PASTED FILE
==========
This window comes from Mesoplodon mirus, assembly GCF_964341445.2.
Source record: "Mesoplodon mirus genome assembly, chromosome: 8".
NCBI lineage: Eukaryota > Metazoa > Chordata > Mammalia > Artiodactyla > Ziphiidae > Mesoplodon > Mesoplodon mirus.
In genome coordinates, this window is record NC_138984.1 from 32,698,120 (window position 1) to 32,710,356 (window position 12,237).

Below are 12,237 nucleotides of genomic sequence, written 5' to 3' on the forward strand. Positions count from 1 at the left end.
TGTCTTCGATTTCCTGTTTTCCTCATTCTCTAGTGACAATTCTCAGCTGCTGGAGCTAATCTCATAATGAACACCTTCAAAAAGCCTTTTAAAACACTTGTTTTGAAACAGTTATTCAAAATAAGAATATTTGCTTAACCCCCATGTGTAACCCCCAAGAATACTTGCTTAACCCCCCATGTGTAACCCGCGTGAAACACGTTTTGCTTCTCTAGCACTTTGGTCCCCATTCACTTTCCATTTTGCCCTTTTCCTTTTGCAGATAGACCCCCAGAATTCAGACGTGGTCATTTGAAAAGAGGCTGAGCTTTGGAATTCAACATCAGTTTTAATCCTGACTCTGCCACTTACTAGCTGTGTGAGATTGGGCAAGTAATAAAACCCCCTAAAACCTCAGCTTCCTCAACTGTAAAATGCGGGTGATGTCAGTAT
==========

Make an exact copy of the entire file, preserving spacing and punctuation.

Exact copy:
This window comes from Mesoplodon mirus, assembly GCF_964341445.2.
Source record: "Mesoplodon mirus genome assembly, chromosome: 8".
NCBI lineage: Eukaryota > Metazoa > Chordata > Mammalia > Artiodactyla > Ziphiidae > Mesoplodon > Mesoplodon mirus.
In genome coordinates, this window is record NC_138984.1 from 32,698,120 (window position 1) to 32,710,356 (window position 12,237).

Below are 12,237 nucleotides of genomic sequence, written 5' to 3' on the forward strand. Positions count from 1 at the left end.
TGTCTTCGATTTCCTGTTTTCCTCATTCTCTAGTGACAATTCTCAGCTGCTGGAGCTAATCTCATAATGAACACCTTCAAAAAGCCTTTTAAAACACTTGTTTTGAAACAGTTATTCAAAATAAGAATATTTGCTTAACCCCCATGTGTAACCCCCAAGAATACTTGCTTAACCCCCCATGTGTAACCCGCGTGAAACACGTTTTGCTTCTCTAGCACTTTGGTCCCCATTCACTTTCCATTTTGCCCTTTTCCTTTTGCAGATAGACCCCCAGAATTCAGACGTGGTCATTTGAAAAGAGGCTGAGCTTTGGAATTCAACATCAGTTTTAATCCTGACTCTGCCACTTACTAGCTGTGTGAGATTGGGCAAGTAATAAAACCCCCTAAAACCTCAGCTTCCTCAACTGTAAAATGCGGGTGATGTCAGTAT